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protection of the ISFSI and are required to maintain radiation monitoring programs at the sites. NU also owns direct interests in the three Yankee companies. Should the NSTAR-NU merger close, the combined NSTAR and NU ownership would exceed 50% for CY and YA.

Yankee Companies Spent Fuel Litigation

NSTAR Electric is part owner of three decommissioned New England nuclear power plants, Connecticut Yankee (CY), Yankee Atomic (YA) and Maine Yankee (MY) (the Yankee Companies). The Yankee Companies have been party to ongoing litigation at the Federal level with respect to the alleged failure of the Department of Energy (DOE) to provide for a permanent facility to store spent nuclear fuel generated in years through 2001 for CY and YA, and through 2002 for MY (DOE Phase I Damages). NSTAR Electric’s portion of the Phase I judgments amounts to $4.8 million, $4.6 million, and $3 million, respectively. The case has been going through the appeal process in the Federal courts, oral arguments were held in November 2011 and a final decision on this appeal could be received by May 2012.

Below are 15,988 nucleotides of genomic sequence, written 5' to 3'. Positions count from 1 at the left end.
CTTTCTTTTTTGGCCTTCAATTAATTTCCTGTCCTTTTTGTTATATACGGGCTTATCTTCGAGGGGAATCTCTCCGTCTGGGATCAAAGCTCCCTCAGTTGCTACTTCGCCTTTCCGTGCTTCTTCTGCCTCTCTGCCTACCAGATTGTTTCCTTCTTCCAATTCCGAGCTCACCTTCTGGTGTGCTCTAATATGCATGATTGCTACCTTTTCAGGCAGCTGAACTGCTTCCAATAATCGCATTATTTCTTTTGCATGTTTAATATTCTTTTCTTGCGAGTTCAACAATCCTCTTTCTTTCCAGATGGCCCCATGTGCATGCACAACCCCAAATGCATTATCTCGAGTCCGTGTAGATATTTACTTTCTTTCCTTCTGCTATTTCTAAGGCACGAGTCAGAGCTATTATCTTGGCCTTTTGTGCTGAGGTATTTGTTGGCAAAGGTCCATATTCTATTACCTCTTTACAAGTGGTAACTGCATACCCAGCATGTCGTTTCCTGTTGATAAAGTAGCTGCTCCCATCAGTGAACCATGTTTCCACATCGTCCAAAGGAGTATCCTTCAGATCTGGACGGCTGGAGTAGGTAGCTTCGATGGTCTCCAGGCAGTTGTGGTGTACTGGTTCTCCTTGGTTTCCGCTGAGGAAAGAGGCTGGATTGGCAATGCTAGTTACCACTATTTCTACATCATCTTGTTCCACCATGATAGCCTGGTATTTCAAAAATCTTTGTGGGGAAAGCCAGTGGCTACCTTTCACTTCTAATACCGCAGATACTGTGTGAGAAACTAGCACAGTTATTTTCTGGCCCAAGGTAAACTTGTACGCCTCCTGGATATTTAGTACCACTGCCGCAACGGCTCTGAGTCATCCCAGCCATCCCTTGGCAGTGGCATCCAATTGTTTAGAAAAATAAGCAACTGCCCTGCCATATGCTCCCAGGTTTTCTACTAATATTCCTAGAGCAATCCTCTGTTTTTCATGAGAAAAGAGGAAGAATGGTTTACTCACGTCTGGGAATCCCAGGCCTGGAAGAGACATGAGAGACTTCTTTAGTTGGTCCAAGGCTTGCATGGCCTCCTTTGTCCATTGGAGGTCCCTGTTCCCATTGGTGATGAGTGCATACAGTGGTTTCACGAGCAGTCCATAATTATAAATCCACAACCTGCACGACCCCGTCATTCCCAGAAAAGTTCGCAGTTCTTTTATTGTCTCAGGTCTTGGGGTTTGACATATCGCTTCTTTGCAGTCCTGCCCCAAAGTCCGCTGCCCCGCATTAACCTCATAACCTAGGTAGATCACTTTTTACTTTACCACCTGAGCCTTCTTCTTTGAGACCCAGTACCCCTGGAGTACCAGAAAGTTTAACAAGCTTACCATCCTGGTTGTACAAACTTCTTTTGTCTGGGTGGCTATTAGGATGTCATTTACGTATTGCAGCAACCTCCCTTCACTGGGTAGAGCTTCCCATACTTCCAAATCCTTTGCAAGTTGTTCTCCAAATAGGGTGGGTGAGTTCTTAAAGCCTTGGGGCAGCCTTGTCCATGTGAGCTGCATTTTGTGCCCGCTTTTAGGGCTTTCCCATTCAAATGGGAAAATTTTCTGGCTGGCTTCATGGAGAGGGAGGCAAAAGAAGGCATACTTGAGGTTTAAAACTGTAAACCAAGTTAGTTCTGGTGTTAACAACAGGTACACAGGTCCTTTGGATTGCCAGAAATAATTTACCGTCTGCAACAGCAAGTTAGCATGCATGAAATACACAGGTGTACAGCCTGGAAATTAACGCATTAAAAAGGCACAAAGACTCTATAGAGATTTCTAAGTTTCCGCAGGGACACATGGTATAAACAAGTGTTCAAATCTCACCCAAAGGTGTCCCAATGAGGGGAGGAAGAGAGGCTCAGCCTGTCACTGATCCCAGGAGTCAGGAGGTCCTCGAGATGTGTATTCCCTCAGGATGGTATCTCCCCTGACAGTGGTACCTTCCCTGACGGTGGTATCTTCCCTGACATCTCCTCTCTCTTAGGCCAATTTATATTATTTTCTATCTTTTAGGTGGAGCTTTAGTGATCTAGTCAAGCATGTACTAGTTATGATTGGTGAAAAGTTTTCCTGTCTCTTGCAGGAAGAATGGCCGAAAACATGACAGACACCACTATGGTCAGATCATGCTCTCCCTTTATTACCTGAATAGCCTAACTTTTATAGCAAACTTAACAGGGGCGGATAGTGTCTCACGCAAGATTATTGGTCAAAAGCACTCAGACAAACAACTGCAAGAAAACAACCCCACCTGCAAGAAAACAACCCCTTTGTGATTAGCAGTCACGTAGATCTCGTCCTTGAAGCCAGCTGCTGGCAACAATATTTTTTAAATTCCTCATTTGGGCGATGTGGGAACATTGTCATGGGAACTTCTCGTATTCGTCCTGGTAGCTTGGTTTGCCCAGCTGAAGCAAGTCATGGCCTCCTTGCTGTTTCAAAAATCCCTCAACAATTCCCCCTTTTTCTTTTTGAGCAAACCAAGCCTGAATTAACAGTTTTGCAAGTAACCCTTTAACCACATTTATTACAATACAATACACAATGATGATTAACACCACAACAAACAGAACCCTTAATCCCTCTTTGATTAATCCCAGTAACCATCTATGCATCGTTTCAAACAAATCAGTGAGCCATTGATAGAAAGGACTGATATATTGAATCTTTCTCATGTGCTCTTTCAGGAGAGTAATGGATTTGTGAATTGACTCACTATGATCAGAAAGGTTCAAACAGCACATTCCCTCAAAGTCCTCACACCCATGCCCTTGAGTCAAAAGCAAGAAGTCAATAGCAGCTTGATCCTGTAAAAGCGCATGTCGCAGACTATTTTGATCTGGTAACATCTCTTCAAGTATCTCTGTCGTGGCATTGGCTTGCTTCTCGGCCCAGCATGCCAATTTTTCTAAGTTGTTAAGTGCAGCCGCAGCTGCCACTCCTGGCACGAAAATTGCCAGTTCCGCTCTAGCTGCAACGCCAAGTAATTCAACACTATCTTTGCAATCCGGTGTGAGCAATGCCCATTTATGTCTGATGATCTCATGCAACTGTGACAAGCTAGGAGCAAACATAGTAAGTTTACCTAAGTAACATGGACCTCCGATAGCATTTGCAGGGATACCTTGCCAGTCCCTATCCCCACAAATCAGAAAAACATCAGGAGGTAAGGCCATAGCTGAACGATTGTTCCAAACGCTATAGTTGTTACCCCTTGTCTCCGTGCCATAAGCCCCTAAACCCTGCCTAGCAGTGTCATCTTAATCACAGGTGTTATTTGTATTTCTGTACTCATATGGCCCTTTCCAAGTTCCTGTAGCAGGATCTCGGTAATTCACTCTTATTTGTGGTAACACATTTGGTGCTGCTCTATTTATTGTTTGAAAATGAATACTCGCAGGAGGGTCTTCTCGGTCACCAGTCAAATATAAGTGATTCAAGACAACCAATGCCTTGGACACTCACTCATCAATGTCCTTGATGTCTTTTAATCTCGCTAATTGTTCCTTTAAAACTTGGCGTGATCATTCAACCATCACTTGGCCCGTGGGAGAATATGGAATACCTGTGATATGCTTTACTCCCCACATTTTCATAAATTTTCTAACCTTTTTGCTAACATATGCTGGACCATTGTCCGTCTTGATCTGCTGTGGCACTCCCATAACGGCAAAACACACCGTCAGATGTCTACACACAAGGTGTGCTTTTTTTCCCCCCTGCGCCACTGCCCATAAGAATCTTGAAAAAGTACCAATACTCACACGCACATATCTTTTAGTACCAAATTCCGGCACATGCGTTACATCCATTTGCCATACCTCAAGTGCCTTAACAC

In 2009, the Yankee Companies also filed for additional damages related to the alleged failure of the DOE to provide for a permanent facility to store spent nuclear fuel generated in years after 2001 for CY and YA and after 2002 for MY (DOE Phase II Damages). Claim amounts applicable to Phase II for NSTAR Electric are $19 million, $12 million, and $1.7 million, respectively.

NSTAR cannot predict the ultimate outcome of these pending decisions. However, should the Yankee Companies ultimately prevail, NSTAR Electric’s share of the proceeds received would be refunded to its customers.

The accounting for decommissioning costs of nuclear power plants involves significant estimates related to costs to be incurred many years in the future. Changes in these estimates will not affect NSTAR’s results of operations or cash flows because these costs will be collected from customers through NSTAR Electric’s transition charge filings with the DPU.

Derivative Instruments

Energy Contracts